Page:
A professional learning community (PLC) is a team of educators who share ideas to enhance their teaching practice and create a learning environment where all students can reach their fullest potential. Most PLCs operate within a school building or across a district. They can be organized by grade level, content area or an entire teaching staff.
Not every educator is sold on the idea of yet another meeting, but when done right, PLCs reap huge benefits for both students and teachers. Here are four ways PLCs enhance teaching and learning:
1. PLCs allow educators opportunities to directly improve teaching and learning.
PLCs allow teachers an easy way to share best practices and brainstorm innovative ways to improve learning and drive student achievement. Good communication is key so that educators can share opinions and feel that what they are doing in the classroom matters.
These learning communities also enhance teacher reflection of instructional practices and student outcomes. Meeting with your PLC gives you the ability to share student progress, and when the data is shared across grade levels within the building, educators and administrators take ownership of every child's education.
In online learning environments, it's especially important to create professional learning communities to lighten the load. When collaborating with other educators, discuss ways to share work to lighten the load and ensure you aren't duplicating work.
2. PLCs build stronger relationships between team members.
The very essence of a PLC is a focus on and a commitment to student learning. Meeting weekly creates a bond and builds a team of leaders within the school or district that eventually extends regionally and globally.
To build a strong team, it’s important to define roles and relationships of team members. This starts from understanding everyone’s strengths within the department and throughout your PLN. Enhancing the strengths of others builds trust and makes relationships come to fruition.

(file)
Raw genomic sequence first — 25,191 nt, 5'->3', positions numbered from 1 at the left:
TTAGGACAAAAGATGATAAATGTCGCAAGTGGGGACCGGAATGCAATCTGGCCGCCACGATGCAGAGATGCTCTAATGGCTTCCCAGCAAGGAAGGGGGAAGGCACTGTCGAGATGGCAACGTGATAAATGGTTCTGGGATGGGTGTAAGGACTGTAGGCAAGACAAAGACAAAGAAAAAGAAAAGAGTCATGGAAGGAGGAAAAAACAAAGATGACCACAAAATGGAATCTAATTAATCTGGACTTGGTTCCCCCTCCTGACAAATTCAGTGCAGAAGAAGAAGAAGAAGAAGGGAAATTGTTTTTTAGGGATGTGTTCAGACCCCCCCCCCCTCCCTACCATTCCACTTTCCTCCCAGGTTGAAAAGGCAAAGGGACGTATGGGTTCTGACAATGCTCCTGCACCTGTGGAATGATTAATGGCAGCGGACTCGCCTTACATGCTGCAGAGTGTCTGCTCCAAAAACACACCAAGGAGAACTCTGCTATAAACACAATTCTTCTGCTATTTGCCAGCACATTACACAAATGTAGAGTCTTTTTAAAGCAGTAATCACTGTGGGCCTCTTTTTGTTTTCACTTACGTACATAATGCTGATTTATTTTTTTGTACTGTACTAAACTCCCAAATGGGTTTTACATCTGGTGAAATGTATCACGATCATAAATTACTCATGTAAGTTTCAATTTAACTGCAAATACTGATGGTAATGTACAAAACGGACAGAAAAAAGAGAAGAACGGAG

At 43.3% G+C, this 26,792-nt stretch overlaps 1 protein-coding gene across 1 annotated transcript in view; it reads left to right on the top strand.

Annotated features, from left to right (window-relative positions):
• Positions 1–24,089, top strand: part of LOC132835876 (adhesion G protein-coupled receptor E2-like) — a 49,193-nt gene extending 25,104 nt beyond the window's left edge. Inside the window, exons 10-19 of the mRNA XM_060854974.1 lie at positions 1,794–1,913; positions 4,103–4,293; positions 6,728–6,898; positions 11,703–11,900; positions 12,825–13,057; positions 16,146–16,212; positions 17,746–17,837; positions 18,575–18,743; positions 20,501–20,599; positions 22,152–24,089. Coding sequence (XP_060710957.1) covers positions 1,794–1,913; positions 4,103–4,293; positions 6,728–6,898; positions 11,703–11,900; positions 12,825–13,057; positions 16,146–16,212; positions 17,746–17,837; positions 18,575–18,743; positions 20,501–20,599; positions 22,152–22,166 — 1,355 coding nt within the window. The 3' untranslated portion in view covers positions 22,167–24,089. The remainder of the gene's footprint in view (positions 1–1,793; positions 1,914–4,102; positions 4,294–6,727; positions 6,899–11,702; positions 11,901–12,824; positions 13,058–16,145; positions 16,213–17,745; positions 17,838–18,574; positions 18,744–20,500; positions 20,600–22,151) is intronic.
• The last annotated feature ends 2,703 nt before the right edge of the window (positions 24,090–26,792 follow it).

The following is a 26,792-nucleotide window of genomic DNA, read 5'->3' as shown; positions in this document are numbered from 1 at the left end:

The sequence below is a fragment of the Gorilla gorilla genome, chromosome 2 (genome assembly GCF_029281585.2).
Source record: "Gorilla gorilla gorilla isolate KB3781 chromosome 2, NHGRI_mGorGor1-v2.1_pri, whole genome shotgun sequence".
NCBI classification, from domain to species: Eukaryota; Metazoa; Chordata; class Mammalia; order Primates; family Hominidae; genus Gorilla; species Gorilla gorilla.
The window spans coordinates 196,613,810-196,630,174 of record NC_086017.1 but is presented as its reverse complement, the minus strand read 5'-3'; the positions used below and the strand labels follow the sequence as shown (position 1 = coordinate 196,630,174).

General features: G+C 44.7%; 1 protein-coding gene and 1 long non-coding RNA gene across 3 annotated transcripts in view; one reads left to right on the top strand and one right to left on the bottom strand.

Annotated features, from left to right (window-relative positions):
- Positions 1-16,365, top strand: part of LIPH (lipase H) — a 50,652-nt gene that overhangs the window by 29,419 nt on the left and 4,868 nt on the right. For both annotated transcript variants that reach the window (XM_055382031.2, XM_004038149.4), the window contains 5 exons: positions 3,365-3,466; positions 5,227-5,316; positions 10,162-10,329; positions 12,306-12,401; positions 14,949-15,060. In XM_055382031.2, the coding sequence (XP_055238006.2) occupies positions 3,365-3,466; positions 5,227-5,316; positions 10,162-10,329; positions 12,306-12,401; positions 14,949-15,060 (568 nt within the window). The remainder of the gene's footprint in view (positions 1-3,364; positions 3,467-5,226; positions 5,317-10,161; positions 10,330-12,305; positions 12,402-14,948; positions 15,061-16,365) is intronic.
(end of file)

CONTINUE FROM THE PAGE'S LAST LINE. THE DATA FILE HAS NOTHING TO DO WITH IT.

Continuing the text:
When mutual respect for each other’s opinions is developed within the team, all team members become leaders within the group.
3. PLCs help teachers stay on top of new research and emerging technology tools for the classroom.
Collaboration within a district and beyond is essential in order for educators to have ongoing and regular opportunities to learn from each other. A global PLC allows teachers to share and learn from each other daily. Twitter and other social media sites let teachers collaborate worldwide and create a community of practice that far exceeds their classroom walls.
Within your district or school, you can use a variety of tools to set up communication channels so you can share ideas and best practices or easily join text chats or video calls to collaborate in the moment.
This type of ongoing professional development informs teachers about new research and emerging tools for the classroom, and it gives educators a look at what other schools, cities, states and countries are doing in their schools.
4. PLCs help teachers reflect on ideas.
Learning from others in your PLC allows you to reflect on ways to enhance your teaching and to adjust your practice. The more minds that come together from different backgrounds, the more likely you are to add value and purpose to the field of education.
When PLC’s come together, they must focus their efforts on questions related to learning and create products with the end result of answering questions that lead to student achievement. Student success must be the focus of PLC collaborations.
Dr. Jennifer Serviss has 23 years of educational experience. She is currently at Loris High School in Horry County, South Carolina. She has a bachelor’s degree in special education from Georgian Court University, a master’s in Educational Technology from New Jersey City University and holds a Doctorate in Educational Technology Leadership. Dr. Serviss resides in Myrtle Beach, SC with her husband and two amazing kids.
This is an updated version of an article that originally published on November 6, 2019.